3. Understanding IPv6
Although IPv4 allows for more than four billion networked
computers and devices, the world is running out of available IPv4
addresses. Rather than allow there to be a shortage of available
addresses, organizations have worked together to create several
solutions to the problem. One of these solutions is IPv6. Unlike IPv4,
which uses 32-bit addresses, IPv6 uses 128-bit addresses, which offer
literally enough IP addresses so that there are thousands of IP
addresses for each square yard of the Earth’s surface. Or put another
way, there are about 340,282,367,000,000,000,000,000,000,000,000,000,000
available addresses—give or take a few hundred million
To make it easier to track all those IP addresses, IPv6 uses
hexadecimal numbers rather than decimal numbers to define the address
space. This means that instead of allowing only the numbers 0 through 9
for each position in the IP address, IPv6 allows the values 0 through 9
and A through F, with A representing 10, B representing 11, and so on,
up to F representing 15. Thus, the values 0 through 15 can be
represented using the values 0 through F.
IPv6’s 128-bit addresses are divided into eight 16-bit blocks
delimited by colons. With standard IPv6 addresses, the first 64 bits
represent the network ID and the last 64 bits represent the network
interface being used. Since many IPv6 address blocks are set to 0, a
contiguous set of 0 blocks can be expressed as ::, a notation referred
to as the double-colon notation. Table 4 shows an example of an IPv6 IP address
and an abbreviated IP address.
Table 5. IPv6 address example
Just as there are different types of IPv4 addresses, there are
different types of IPv6 addresses. As Table 6 shows, the type of an IPv6
address is identified by the high-order bits of the address. The IPv6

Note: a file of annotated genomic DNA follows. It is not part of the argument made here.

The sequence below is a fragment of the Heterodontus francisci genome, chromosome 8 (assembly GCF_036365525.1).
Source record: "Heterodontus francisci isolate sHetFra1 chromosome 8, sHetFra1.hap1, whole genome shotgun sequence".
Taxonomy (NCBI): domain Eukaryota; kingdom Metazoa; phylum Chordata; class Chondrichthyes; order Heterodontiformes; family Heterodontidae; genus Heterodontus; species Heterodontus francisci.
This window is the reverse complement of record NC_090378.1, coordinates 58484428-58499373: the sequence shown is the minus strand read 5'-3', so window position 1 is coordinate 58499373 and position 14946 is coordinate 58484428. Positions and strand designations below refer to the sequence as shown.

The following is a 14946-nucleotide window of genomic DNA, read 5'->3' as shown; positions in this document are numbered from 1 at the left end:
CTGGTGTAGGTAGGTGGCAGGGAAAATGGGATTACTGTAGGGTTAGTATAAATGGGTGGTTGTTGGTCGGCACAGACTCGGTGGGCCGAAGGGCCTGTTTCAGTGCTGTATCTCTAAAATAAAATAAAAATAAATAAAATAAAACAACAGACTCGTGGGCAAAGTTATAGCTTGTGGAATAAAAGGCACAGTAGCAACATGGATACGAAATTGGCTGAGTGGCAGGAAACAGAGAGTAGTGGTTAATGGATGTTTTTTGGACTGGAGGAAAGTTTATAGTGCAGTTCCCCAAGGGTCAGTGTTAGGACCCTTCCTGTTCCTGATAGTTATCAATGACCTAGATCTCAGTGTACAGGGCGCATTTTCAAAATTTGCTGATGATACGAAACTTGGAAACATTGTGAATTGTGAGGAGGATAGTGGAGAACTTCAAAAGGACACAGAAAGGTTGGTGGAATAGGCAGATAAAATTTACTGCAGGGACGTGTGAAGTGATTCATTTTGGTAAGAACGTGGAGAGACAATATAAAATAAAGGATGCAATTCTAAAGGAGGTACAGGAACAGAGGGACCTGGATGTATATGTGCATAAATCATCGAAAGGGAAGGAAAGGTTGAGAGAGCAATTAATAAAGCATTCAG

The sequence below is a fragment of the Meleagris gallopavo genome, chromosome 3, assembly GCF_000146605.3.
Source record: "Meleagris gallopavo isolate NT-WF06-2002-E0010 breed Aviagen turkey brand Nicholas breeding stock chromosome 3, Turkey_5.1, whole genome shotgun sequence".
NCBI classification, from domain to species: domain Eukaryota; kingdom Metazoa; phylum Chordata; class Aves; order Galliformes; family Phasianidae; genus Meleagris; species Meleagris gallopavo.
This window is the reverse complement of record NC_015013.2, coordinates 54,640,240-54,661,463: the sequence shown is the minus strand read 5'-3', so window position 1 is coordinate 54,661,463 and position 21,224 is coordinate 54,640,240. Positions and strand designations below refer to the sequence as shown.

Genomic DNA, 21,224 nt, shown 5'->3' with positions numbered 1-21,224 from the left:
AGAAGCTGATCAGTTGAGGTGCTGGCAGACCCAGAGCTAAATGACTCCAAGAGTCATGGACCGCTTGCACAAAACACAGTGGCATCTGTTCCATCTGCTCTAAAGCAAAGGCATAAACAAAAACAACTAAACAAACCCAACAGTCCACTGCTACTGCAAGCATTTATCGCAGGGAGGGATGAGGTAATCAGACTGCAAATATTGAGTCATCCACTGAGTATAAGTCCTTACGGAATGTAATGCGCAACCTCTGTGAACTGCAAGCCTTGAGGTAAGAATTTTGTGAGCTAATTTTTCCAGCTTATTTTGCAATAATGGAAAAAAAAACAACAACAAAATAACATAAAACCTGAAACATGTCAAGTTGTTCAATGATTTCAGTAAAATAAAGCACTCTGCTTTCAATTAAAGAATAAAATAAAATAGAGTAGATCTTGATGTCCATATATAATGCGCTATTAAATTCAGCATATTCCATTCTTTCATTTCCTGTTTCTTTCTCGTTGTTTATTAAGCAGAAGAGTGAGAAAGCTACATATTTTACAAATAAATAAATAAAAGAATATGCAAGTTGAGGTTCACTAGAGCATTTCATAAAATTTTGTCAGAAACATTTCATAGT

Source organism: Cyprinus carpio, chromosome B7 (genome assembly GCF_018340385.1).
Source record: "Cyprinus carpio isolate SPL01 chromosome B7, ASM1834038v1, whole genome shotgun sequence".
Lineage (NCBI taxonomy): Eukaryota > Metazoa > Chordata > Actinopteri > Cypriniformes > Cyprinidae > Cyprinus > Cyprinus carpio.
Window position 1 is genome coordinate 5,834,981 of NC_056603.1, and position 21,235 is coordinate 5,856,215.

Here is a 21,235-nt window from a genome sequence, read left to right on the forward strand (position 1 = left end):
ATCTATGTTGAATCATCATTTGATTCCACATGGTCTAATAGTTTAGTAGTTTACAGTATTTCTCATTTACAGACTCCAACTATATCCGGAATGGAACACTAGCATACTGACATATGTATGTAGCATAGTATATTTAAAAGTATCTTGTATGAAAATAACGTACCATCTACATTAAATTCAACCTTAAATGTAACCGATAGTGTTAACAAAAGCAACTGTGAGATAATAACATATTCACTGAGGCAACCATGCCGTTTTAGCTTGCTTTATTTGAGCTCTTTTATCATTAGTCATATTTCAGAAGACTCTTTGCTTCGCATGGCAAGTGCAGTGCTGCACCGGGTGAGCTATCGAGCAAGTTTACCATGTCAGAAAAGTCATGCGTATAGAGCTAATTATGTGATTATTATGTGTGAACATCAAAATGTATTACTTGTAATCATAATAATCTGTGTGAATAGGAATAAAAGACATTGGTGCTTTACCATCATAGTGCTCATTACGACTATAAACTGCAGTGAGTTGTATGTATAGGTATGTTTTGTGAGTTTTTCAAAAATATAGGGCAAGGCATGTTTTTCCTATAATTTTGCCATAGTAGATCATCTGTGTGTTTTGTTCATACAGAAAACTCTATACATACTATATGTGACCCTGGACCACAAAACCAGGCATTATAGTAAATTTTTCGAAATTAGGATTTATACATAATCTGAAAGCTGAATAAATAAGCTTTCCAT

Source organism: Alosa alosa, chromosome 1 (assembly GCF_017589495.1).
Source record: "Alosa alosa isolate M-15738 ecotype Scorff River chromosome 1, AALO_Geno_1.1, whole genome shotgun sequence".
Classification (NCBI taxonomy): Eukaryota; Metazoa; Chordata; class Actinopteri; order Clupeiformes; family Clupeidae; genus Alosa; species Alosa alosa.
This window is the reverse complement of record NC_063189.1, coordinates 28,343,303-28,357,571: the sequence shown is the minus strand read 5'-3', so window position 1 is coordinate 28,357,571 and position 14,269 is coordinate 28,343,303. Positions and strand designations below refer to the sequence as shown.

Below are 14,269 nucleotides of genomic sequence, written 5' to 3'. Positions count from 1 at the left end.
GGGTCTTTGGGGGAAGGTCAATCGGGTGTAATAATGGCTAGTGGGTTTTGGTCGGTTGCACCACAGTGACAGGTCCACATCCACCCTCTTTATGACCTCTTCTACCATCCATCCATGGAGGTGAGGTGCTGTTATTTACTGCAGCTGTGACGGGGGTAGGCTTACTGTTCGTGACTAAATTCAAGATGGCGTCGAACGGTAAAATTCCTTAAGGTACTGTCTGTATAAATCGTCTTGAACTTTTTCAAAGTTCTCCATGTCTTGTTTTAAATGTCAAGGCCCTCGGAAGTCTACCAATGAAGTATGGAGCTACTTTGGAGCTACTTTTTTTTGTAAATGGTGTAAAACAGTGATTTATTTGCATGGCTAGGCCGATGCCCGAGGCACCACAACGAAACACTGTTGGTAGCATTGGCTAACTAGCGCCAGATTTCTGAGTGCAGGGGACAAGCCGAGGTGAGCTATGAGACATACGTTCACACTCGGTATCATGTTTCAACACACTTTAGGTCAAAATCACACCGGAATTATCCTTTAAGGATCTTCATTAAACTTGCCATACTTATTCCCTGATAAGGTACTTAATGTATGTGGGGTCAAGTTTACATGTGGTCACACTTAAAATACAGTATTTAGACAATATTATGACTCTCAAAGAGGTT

address 0:0:0:0:0:0:0:1 is used for local loopback. IPv6 addresses
beginning with FF00 are used for multicast transmissions. IPv6 addresses
beginning with FE80 are used for link-local unicast transmissions.
Link-local unicast IPv6 addresses are the equivalent of IPv4 automatic
private addresses. IPv6 addresses beginning with FEC0 are used for
site-local unicast transmissions. Site-local unicast IPv6 addresses are
the equivalent of IPv4 private addresses. Global unicast IPv6 addresses
are the equivalent of IPv4 public addresses because they are globally
reachable on the Internet and must be assigned by an IP address
Table 6. IPv6 subnet prefix example
|IPv6 subnet prefix
IPv6 doesn’t use subnet masks to identify which bits belong to the
network ID and which bits belong to the host ID. Instead, each IPv6
address is assigned a subnet prefix length that specifies how the bits
in the network ID are used. The subnet prefix length is represented in
decimal form. For example, if 48 bits in the network ID are used, the
subnet prefix length is written as /48. Table 7 shows an example of the subnet prefix
length and the associated network range.
Table 7. IPv6 address types
IPv6 allows for a greater than 64 KB payload in an IPv4 packet,
which designers refer to as a jumbogram. These jumbograms greatly
increase the throughput of high-performance networks. IPv4 does not
support this type of transmission, and it has a 64 KB payload limit.
IPv6 packets are composed of two parts: a header and a payload
section. The first 40 octets of an IPv6 packet contain the header,
composed of the source and destination addresses, including an IPv4
version where necessary, traffic class section, flow label (for packet
priority information), payload length, next header addressing section,
and hop limit. The payload section consists of the actual data sent
during transmission. The payload section can contain either 64 KB of